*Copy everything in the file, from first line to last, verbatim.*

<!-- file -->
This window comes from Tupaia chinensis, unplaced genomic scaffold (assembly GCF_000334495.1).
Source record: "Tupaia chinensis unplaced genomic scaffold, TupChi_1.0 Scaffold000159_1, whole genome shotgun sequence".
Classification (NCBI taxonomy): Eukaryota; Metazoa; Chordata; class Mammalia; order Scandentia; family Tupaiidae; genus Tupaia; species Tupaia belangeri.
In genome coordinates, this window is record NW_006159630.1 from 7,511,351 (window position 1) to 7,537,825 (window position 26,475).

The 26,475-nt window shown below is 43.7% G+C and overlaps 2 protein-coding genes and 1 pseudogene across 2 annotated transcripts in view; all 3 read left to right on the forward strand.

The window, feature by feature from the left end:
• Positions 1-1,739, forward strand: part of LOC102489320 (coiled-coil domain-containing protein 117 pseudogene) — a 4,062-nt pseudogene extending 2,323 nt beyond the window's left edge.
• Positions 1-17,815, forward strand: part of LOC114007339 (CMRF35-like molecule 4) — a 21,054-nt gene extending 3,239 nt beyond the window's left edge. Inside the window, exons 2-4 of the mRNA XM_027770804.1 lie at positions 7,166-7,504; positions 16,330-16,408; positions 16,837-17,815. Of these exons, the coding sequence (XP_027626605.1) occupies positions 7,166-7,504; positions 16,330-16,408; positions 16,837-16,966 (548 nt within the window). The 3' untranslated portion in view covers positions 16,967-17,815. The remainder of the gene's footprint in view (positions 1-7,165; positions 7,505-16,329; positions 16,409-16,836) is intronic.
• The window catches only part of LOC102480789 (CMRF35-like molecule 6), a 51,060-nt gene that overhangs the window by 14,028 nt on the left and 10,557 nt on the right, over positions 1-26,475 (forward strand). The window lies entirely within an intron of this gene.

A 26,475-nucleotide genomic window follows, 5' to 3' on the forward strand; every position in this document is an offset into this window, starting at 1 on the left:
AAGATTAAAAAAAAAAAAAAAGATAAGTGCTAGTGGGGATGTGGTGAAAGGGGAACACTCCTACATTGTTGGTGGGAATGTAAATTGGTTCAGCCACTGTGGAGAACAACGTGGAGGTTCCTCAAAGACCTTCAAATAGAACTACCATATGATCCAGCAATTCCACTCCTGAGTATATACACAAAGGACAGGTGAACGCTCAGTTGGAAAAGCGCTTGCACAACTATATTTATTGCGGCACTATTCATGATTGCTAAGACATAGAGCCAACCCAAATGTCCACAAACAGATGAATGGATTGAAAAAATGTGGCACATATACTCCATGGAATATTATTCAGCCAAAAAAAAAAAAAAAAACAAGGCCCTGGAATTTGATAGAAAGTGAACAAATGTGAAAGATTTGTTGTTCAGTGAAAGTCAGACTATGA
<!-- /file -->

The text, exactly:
This window comes from Tupaia chinensis, unplaced genomic scaffold (assembly GCF_000334495.1).
Source record: "Tupaia chinensis unplaced genomic scaffold, TupChi_1.0 Scaffold000159_1, whole genome shotgun sequence".
Classification (NCBI taxonomy): Eukaryota; Metazoa; Chordata; class Mammalia; order Scandentia; family Tupaiidae; genus Tupaia; species Tupaia belangeri.
In genome coordinates, this window is record NW_006159630.1 from 7,511,351 (window position 1) to 7,537,825 (window position 26,475).

The 26,475-nt window shown below is 43.7% G+C and overlaps 2 protein-coding genes and 1 pseudogene across 2 annotated transcripts in view; all 3 read left to right on the forward strand.

The window, feature by feature from the left end:
• Positions 1-1,739, forward strand: part of LOC102489320 (coiled-coil domain-containing protein 117 pseudogene) — a 4,062-nt pseudogene extending 2,323 nt beyond the window's left edge.
• Positions 1-17,815, forward strand: part of LOC114007339 (CMRF35-like molecule 4) — a 21,054-nt gene extending 3,239 nt beyond the window's left edge. Inside the window, exons 2-4 of the mRNA XM_027770804.1 lie at positions 7,166-7,504; positions 16,330-16,408; positions 16,837-17,815. Of these exons, the coding sequence (XP_027626605.1) occupies positions 7,166-7,504; positions 16,330-16,408; positions 16,837-16,966 (548 nt within the window). The 3' untranslated portion in view covers positions 16,967-17,815. The remainder of the gene's footprint in view (positions 1-7,165; positions 7,505-16,329; positions 16,409-16,836) is intronic.
• The window catches only part of LOC102480789 (CMRF35-like molecule 6), a 51,060-nt gene that overhangs the window by 14,028 nt on the left and 10,557 nt on the right, over positions 1-26,475 (forward strand). The window lies entirely within an intron of this gene.

A 26,475-nucleotide genomic window follows, 5' to 3' on the forward strand; every position in this document is an offset into this window, starting at 1 on the left:
AAGATTAAAAAAAAAAAAAAAGATAAGTGCTAGTGGGGATGTGGTGAAAGGGGAACACTCCTACATTGTTGGTGGGAATGTAAATTGGTTCAGCCACTGTGGAGAACAACGTGGAGGTTCCTCAAAGACCTTCAAATAGAACTACCATATGATCCAGCAATTCCACTCCTGAGTATATACACAAAGGACAGGTGAACGCTCAGTTGGAAAAGCGCTTGCACAACTATATTTATTGCGGCACTATTCATGATTGCTAAGACATAGAGCCAACCCAAATGTCCACAAACAGATGAATGGATTGAAAAAATGTGGCACATATACTCCATGGAATATTATTCAGCCAAAAAAAAAAAAAAAAACAAGGCCCTGGAATTTGATAGAAAGTGAACAAATGTGAAAGATTTGTTGTTCAGTGAAAGTCAGACTATGA